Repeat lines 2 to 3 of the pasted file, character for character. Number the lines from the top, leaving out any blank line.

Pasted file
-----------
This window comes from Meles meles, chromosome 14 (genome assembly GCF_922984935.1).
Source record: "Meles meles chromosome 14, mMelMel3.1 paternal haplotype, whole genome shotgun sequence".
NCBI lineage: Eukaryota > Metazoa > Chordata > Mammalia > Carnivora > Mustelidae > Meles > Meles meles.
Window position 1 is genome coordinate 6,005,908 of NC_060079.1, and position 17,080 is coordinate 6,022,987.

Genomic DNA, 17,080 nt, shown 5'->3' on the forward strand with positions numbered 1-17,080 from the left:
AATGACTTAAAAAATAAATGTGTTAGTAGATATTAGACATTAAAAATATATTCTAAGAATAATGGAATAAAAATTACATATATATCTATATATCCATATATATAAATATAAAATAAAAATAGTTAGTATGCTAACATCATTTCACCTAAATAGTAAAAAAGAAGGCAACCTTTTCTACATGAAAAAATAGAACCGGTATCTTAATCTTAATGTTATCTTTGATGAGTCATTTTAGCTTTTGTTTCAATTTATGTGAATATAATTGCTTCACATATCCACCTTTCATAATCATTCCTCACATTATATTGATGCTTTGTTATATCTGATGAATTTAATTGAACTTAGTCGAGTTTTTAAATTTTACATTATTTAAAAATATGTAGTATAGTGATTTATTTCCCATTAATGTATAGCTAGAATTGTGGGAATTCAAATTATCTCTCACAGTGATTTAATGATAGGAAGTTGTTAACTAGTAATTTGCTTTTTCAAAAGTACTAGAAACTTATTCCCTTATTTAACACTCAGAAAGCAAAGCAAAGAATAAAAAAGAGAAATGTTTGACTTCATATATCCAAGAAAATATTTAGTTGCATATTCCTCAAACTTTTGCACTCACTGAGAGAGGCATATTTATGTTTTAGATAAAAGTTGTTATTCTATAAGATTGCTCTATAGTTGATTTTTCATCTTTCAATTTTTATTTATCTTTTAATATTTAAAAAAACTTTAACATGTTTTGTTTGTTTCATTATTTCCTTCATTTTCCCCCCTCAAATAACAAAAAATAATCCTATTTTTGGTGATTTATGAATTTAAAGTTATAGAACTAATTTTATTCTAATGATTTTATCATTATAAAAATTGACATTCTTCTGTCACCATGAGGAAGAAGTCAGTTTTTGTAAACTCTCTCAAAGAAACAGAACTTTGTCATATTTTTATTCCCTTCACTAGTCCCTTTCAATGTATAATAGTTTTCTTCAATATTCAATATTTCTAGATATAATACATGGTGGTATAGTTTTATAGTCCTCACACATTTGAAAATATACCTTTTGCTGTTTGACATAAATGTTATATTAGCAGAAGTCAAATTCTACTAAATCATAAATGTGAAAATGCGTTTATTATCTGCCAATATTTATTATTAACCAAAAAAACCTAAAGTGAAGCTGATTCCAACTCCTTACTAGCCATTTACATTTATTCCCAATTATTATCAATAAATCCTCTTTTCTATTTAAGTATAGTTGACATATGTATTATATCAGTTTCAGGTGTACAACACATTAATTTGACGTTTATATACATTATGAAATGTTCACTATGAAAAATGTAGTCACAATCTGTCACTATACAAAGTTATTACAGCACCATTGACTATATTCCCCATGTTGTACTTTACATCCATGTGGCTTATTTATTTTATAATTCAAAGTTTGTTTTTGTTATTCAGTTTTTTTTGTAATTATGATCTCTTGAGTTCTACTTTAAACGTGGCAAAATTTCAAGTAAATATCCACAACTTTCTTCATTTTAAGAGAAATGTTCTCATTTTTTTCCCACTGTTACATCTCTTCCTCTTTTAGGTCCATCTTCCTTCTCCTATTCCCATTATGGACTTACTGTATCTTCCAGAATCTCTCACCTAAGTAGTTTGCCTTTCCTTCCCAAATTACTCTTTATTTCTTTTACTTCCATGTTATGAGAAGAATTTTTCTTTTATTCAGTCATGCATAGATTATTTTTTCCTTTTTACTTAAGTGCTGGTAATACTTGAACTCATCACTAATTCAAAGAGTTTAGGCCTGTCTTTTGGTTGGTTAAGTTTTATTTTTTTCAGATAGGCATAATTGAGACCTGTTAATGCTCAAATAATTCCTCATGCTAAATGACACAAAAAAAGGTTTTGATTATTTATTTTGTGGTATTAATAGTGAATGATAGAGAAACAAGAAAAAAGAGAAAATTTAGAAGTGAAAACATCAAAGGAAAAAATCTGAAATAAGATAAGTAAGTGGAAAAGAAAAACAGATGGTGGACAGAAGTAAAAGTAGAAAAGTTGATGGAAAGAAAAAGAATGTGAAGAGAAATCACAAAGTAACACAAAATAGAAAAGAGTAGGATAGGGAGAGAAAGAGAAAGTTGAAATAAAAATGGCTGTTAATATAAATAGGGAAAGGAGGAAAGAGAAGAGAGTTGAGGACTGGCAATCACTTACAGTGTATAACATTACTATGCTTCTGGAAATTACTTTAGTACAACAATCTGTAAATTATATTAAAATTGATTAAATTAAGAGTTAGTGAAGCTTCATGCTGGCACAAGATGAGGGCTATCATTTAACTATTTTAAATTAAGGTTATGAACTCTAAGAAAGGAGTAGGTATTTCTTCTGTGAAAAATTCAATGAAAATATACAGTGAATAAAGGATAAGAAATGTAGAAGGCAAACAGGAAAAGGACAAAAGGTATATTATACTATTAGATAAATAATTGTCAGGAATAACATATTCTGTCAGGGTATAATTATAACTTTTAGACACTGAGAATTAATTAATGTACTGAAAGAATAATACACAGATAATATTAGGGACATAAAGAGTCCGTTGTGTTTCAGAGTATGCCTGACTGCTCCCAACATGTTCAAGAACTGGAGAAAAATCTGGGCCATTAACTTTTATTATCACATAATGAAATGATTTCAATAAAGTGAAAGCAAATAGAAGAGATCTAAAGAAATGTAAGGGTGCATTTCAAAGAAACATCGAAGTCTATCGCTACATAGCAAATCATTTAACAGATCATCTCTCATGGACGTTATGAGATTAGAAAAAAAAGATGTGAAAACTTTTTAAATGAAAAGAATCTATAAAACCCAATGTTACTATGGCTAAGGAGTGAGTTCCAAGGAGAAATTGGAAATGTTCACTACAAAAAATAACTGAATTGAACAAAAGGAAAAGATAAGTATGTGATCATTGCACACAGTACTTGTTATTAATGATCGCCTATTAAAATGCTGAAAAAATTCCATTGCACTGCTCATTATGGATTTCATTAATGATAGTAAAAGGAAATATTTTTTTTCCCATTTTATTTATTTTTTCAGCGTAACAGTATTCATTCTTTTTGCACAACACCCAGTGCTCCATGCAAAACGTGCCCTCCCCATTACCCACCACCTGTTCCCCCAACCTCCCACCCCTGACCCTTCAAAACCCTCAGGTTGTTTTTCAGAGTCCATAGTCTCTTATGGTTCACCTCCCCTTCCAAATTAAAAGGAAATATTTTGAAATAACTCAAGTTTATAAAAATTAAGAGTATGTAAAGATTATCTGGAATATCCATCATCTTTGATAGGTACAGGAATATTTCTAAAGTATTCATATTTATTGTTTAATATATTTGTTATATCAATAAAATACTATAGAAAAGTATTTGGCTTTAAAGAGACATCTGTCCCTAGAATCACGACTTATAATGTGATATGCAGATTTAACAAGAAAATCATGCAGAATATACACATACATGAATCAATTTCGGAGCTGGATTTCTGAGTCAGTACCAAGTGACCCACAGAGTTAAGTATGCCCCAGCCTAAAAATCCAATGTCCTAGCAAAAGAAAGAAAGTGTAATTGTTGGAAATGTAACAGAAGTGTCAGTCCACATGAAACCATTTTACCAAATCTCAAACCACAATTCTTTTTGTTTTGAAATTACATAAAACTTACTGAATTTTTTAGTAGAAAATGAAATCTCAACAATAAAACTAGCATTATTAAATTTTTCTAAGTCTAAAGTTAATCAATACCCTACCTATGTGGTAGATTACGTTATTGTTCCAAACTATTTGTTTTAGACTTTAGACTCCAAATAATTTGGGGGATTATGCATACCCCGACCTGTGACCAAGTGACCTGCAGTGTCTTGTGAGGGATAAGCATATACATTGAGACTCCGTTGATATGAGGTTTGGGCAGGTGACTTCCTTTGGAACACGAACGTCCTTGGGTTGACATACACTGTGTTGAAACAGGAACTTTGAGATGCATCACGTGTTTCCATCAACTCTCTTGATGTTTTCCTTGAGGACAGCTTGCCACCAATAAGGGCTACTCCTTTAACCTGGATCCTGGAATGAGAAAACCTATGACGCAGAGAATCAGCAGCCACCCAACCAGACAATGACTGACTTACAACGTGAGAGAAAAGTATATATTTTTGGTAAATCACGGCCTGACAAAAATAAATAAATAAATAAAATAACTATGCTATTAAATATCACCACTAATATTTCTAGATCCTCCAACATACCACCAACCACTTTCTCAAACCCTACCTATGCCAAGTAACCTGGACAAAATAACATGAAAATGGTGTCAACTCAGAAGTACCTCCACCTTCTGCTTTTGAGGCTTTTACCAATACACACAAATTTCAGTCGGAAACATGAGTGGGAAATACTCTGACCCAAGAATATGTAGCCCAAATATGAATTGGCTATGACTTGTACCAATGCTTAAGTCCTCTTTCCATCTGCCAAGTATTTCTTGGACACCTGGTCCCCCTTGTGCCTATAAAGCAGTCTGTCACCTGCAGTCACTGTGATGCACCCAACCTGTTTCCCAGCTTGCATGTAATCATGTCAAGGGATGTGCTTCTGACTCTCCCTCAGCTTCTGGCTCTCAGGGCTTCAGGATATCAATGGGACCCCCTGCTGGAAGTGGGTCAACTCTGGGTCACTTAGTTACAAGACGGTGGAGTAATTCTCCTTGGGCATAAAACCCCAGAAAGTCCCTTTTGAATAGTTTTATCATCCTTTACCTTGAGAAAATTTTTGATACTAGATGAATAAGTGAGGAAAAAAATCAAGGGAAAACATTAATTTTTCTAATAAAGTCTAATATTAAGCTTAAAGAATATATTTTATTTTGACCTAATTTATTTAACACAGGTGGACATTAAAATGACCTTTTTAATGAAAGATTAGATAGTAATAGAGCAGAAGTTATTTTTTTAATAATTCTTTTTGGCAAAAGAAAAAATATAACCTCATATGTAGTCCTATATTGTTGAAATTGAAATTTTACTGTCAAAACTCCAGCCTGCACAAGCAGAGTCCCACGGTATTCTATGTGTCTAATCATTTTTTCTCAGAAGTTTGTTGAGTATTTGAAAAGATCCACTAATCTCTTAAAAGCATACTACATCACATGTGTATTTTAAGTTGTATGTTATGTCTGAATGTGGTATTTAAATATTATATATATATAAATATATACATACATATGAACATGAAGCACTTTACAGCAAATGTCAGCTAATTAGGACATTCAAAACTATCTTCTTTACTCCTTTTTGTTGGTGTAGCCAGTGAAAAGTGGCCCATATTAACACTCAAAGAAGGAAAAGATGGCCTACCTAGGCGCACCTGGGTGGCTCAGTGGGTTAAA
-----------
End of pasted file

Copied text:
Source record: "Meles meles chromosome 14, mMelMel3.1 paternal haplotype, whole genome shotgun sequence".
NCBI lineage: Eukaryota > Metazoa > Chordata > Mammalia > Carnivora > Mustelidae > Meles > Meles meles.